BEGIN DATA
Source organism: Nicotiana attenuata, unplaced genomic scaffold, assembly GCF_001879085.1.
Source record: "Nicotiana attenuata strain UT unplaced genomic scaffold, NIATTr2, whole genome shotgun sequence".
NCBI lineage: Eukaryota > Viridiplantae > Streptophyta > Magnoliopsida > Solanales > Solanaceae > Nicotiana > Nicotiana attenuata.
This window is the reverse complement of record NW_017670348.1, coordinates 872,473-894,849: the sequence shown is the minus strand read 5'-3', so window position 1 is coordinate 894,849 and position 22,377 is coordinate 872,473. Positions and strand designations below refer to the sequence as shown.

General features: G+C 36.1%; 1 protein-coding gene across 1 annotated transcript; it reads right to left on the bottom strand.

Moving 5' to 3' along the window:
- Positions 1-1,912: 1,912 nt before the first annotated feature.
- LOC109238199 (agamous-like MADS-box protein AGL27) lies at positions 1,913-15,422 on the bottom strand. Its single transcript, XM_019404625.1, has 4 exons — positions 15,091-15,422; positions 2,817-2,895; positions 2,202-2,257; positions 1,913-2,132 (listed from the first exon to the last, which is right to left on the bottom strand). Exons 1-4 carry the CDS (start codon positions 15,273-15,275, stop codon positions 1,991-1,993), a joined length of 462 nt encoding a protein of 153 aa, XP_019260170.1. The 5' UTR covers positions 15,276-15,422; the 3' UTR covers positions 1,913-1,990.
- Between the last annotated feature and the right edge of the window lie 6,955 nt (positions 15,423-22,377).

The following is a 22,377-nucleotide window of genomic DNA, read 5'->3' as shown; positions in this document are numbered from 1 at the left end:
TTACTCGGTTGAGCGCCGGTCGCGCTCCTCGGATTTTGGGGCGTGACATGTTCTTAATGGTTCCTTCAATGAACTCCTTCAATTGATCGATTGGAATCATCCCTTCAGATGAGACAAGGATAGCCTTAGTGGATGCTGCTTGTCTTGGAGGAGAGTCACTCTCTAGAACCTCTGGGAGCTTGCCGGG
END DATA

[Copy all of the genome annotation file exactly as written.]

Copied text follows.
Source organism: Nicotiana attenuata, unplaced genomic scaffold, assembly GCF_001879085.1.
Source record: "Nicotiana attenuata strain UT unplaced genomic scaffold, NIATTr2, whole genome shotgun sequence".
NCBI lineage: Eukaryota > Viridiplantae > Streptophyta > Magnoliopsida > Solanales > Solanaceae > Nicotiana > Nicotiana attenuata.
This window is the reverse complement of record NW_017670348.1, coordinates 872,473-894,849: the sequence shown is the minus strand read 5'-3', so window position 1 is coordinate 894,849 and position 22,377 is coordinate 872,473. Positions and strand designations below refer to the sequence as shown.

General features: G+C 36.1%; 1 protein-coding gene across 1 annotated transcript; it reads right to left on the bottom strand.

Moving 5' to 3' along the window:
- Positions 1-1,912: 1,912 nt before the first annotated feature.
- LOC109238199 (agamous-like MADS-box protein AGL27) lies at positions 1,913-15,422 on the bottom strand. Its single transcript, XM_019404625.1, has 4 exons — positions 15,091-15,422; positions 2,817-2,895; positions 2,202-2,257; positions 1,913-2,132 (listed from the first exon to the last, which is right to left on the bottom strand). Exons 1-4 carry the CDS (start codon positions 15,273-15,275, stop codon positions 1,991-1,993), a joined length of 462 nt encoding a protein of 153 aa, XP_019260170.1. The 5' UTR covers positions 15,276-15,422; the 3' UTR covers positions 1,913-1,990.
- Between the last annotated feature and the right edge of the window lie 6,955 nt (positions 15,423-22,377).

The following is a 22,377-nucleotide window of genomic DNA, read 5'->3' as shown; positions in this document are numbered from 1 at the left end:
TTACTCGGTTGAGCGCCGGTCGCGCTCCTCGGATTTTGGGGCGTGACATGTTCTTAATGGTTCCTTCAATGAACTCCTTCAATTGATCGATTGGAATCATCCCTTCAGATGAGACAAGGATAGCCTTAGTGGATGCTGCTTGTCTTGGAGGAGAGTCACTCTCTAGAACCTCTGGGAGCTTGCCGGG